This is a summary of a talk I attended at Stanford by Douglas Hofstadter (well known for his authorship of *Gödel, Escher, Bach: An Eternal Golden Braid*). He prefers lecturing without notes. I found it interesting/challenging to sort and summarize the main points of an improvised talk. Enjoy!

The label of a category can be anything from a conjunction to the essence of a situation

A paradigm for the situational label is *Danny at the Grand Canyon*.

Hofstadter’s family traveled to see the Grand Canyon. As Hofstadter turned his entranced gaze away from the great abyss, he rested his eyes on his son. His 1 year old son, Danny, sat facing away from the Grand Canyon and staring at ants. He was a child so young that he had no idea of distance. **This situation can be generalized** to the idea of focusing on what you’re interested in (and are capable of focusing on), harboring little interest in what others consider as gems.

Similarly, **idioms are categories**:

Left hand doesn’t know what the right hand is doing $\equiv$ One part of an organization is contradicting the other

Tail wagging a dog $\equiv$ small things have inordinately large control over a situation.

**Conjunctions (logical connectives) are categories**:

The conjunction “/” ($\equiv$ “slash”) is two things that aren’t quite exclusive combined together. Formally, let $A$ and $B$ be categories, a slash denotes ${A \cup B : A \cap B \neq \varnothing}$. For example: they’re a bimbo/self-marketing genius.

We may consider ourselves as each having a unique, private repertoire of categories (memories and thoughts)

We are a composition of public and private repertiores. The action of categorization is at the core of cognition. The difference between humans and other animals is the snowballing of categories; we continue to accrete categories to our repertiore through analogy.

These categories begin as a singleton: a set with one member. They evolve and blur into analogies as we add experiences to our private repitiores. This blurring may be coined as “pluralization”.

Reminders are analogies: unconscious thought pushed into consciousness by a situational queue.

**The evolution of a category:**

$$\text{Singleton}\rightarrow\text{Superimposed idea}\rightarrow\text{Pluralization}\rightarrow\text{Label}$$

He defines **intelligence **as** the ability to put one’s finger on the essence of a situation rapidly. **In other words, finding propelling analogies quickly.

Circumstances that evoke the choice of a category are extremely subtle

Without getting bogged down in examples, subtlety in is demonstrable in the difference between appropriate use-cases of “go to school” and “go to the school”.

- “I have to stop by the school today to pick up my spectrometer.”
- “Ender, you must go to school today.”

Many of cognitive science’s esoterics are bastardized versions of terms inherited from formal logic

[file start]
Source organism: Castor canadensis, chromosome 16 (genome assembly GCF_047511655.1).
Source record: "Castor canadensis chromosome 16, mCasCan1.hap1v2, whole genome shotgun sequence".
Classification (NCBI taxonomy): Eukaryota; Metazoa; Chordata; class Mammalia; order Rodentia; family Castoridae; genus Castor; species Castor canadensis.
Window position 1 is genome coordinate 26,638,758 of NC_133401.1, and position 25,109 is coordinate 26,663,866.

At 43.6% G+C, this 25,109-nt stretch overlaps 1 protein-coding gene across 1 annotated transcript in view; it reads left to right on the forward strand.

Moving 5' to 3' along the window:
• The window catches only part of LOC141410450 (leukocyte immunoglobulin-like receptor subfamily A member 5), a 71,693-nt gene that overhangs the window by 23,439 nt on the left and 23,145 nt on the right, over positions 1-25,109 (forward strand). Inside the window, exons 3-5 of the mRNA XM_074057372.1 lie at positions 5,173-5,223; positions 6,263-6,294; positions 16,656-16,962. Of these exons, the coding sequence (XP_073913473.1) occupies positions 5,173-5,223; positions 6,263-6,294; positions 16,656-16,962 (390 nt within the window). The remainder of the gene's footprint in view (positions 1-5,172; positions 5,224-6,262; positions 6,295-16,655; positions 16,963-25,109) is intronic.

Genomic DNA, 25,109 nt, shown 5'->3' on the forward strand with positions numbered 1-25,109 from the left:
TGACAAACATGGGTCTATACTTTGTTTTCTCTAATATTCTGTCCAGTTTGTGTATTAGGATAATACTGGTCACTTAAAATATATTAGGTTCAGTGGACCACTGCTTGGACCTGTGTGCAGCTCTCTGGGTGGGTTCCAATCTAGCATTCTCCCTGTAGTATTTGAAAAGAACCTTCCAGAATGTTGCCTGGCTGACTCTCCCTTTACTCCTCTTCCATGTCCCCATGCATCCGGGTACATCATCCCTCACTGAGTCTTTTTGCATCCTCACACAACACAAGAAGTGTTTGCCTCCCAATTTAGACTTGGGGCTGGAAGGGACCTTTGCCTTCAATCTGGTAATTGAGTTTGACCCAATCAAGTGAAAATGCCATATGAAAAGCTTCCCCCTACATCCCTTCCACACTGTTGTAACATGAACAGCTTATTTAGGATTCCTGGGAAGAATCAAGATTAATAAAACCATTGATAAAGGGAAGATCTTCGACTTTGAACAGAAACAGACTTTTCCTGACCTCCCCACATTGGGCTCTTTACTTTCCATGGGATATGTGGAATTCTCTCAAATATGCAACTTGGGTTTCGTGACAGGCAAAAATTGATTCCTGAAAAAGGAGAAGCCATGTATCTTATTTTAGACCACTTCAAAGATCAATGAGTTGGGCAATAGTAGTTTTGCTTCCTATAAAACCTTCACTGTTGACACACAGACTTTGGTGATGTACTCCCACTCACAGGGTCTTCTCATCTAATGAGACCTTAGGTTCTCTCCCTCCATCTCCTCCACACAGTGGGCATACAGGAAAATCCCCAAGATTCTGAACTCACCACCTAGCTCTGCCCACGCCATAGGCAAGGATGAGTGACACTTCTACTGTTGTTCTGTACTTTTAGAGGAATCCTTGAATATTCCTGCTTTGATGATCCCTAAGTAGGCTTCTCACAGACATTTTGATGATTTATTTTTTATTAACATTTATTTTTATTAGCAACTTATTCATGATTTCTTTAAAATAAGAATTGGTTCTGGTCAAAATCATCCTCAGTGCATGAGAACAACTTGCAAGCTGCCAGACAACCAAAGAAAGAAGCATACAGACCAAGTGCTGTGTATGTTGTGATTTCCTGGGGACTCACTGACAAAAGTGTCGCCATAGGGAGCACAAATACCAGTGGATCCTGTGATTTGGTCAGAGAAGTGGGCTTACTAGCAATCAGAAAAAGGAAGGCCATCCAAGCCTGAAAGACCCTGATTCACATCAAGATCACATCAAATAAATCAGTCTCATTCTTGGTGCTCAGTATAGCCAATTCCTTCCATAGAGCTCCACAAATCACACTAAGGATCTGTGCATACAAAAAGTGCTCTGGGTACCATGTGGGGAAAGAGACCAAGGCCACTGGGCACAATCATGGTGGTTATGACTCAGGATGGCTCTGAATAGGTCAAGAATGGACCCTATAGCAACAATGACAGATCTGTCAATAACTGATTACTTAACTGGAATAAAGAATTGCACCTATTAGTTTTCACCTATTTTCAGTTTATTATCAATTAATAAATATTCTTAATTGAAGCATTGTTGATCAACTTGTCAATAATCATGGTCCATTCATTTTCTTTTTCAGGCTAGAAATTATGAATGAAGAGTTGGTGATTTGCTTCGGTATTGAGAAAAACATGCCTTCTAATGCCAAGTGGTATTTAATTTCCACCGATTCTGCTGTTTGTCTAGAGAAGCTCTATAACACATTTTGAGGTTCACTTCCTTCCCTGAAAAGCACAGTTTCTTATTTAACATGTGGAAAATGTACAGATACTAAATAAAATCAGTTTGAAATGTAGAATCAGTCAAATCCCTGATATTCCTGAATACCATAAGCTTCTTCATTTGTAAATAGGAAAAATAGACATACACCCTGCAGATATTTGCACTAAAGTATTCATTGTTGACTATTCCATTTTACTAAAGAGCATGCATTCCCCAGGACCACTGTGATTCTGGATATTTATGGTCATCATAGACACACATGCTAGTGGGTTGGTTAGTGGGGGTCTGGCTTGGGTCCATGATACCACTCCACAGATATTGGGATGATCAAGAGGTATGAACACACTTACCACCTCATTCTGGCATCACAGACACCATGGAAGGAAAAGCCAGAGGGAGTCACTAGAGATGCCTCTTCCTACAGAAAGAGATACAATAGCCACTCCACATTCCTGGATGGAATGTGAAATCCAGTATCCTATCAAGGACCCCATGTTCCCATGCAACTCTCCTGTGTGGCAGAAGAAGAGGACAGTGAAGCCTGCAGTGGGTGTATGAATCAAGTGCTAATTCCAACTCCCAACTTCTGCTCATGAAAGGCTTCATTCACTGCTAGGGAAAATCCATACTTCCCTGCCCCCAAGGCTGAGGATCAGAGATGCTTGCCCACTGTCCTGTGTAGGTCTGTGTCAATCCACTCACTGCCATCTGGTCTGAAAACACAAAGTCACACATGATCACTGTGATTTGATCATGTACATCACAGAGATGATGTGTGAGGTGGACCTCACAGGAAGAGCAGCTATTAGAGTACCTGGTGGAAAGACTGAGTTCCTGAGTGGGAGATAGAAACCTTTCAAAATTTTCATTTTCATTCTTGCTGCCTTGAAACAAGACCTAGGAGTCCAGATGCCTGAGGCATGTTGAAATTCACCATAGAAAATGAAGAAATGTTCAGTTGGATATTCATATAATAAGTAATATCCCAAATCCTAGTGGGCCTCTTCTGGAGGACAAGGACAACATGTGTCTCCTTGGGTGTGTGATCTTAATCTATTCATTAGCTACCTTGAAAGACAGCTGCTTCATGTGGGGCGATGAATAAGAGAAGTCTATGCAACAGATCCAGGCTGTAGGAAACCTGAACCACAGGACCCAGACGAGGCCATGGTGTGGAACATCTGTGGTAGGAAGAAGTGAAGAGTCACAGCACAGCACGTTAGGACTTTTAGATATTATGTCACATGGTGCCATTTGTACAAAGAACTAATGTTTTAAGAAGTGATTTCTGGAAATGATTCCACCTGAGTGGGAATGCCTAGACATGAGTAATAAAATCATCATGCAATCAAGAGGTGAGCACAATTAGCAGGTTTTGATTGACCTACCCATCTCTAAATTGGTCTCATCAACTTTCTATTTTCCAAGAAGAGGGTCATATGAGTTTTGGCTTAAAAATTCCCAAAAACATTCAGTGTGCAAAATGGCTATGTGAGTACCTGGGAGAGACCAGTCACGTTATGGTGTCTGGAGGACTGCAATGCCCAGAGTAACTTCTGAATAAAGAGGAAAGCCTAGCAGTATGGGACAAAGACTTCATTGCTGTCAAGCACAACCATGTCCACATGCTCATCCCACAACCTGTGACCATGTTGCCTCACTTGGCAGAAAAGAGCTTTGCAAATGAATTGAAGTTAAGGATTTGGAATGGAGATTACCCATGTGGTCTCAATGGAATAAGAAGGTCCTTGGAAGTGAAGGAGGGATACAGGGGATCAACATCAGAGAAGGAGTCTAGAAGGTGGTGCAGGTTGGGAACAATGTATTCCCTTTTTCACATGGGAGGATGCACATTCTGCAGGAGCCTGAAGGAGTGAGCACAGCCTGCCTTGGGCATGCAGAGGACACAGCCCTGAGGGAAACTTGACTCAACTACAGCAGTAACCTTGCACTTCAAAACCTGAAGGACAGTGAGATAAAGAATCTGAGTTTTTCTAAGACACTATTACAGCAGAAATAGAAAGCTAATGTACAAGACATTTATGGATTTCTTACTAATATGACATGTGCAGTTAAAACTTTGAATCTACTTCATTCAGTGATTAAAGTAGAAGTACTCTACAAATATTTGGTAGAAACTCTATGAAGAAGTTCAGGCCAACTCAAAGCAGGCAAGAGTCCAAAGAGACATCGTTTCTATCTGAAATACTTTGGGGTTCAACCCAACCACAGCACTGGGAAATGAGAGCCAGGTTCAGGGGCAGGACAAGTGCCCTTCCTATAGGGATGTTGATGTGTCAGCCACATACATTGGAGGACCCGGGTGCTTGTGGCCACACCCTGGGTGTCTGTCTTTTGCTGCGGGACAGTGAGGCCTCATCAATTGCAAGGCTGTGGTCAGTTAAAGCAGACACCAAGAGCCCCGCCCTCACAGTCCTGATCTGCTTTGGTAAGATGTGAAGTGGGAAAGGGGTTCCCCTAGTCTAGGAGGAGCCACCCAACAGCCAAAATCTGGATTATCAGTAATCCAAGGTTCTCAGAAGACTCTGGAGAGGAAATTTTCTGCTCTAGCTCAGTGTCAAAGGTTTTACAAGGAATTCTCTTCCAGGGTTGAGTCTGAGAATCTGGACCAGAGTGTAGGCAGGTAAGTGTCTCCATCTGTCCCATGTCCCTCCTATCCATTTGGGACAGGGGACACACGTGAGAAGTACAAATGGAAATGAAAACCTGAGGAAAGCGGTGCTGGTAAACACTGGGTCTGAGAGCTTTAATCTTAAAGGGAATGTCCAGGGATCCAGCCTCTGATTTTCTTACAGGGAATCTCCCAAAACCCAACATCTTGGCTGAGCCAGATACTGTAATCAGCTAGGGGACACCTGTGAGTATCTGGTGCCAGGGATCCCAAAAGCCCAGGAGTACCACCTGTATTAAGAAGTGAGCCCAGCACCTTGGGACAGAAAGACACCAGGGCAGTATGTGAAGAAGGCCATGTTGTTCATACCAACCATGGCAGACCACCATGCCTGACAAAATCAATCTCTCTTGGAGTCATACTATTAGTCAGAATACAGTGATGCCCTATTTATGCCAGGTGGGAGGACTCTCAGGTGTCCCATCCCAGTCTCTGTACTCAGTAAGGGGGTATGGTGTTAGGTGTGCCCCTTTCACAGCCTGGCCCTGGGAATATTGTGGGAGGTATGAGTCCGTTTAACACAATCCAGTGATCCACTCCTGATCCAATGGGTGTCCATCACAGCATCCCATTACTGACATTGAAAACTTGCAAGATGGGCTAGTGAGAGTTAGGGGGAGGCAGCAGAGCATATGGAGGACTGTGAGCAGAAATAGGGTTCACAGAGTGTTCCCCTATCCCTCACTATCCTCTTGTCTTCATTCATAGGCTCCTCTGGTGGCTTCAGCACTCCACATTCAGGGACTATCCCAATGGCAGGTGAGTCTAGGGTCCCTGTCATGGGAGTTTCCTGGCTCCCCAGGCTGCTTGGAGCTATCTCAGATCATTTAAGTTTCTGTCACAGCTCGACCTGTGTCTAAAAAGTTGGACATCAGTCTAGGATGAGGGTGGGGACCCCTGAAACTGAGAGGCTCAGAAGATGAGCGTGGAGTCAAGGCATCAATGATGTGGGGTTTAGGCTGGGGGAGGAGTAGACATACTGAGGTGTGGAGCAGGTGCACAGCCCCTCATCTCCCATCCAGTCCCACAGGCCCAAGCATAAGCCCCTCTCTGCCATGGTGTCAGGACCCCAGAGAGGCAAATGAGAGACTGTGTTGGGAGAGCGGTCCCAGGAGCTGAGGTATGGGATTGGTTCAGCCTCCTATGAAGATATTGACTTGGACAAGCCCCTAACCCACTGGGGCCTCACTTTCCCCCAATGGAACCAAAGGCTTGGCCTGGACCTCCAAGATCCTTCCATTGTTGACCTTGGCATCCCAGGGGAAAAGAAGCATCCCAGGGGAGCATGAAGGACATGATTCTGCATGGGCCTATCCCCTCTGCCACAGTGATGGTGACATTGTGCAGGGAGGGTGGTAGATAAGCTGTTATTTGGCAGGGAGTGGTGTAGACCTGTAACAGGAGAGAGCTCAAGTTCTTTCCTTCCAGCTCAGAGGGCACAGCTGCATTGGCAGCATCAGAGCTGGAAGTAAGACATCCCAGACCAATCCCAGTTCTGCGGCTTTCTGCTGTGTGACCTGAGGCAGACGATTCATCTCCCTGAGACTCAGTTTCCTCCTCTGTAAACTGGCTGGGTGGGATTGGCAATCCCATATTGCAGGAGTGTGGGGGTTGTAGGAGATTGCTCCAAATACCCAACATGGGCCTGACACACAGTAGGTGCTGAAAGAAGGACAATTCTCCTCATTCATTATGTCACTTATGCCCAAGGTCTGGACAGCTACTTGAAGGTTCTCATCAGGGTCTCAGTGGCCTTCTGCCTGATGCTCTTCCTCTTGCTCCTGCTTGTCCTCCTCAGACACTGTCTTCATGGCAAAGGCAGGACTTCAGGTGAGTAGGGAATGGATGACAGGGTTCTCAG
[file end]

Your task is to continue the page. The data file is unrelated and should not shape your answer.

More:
**
**In mathematics,

*predicate logic*is an umbrella term for symbolic formal systems, informally, a predicate is a statement that is true or false depending on the values of its elements.

However, *predicate calculus* is “a general system of logic that accurately expresses a large variety of assertions and modes of reasoning”, capturing the essential logical structure of a complex idea independent of its elements.

The proposition *Matvei loves Ubuntu *can be represented by a predicate calculus in the form:

[Relationship between elements]([Subject element], [Object element])

However, a predicate calculus does not emit a yes or no. Likewise, **category membership is not a boolean**. Membership is fuzzy: the strength of membership is on a spectrum including central and peripheral membership of a given category.

*Sidenote: Hofstadter realized that meaning had a contextual dependence after he decided that his mathematically based notion that “all that matters in language is truth and falsehood” was incorrect.*

Often, meaningful sounding questions are in fact meaningless due to ill-defined terms

When queried: *How many languages do you know? *He answers, “I’m $\pi$lingual”.

$\pi$lingual not in the sense that his knowledge of language is transcendental. Instead, $\pi$ is the result of summing of pieces of languages he knows into blurred fractions.

Before the question is meaningful, the questions *What does it mean to know?* let alone *What does it mean to know a language? *must be addressed.

Is it an efficient way to equate the meaning of 2 sentences to represent a network of word-relationships as a weighted graph? Or is this a seemingly logical but meaningless question due to fuzzy definitions?

My question, left unanswered/as an exercise for the reader.

Sources:

*Cognitive Science: An Introduction to the Study of Mind* Jay Friedenberg, Gordon Silverman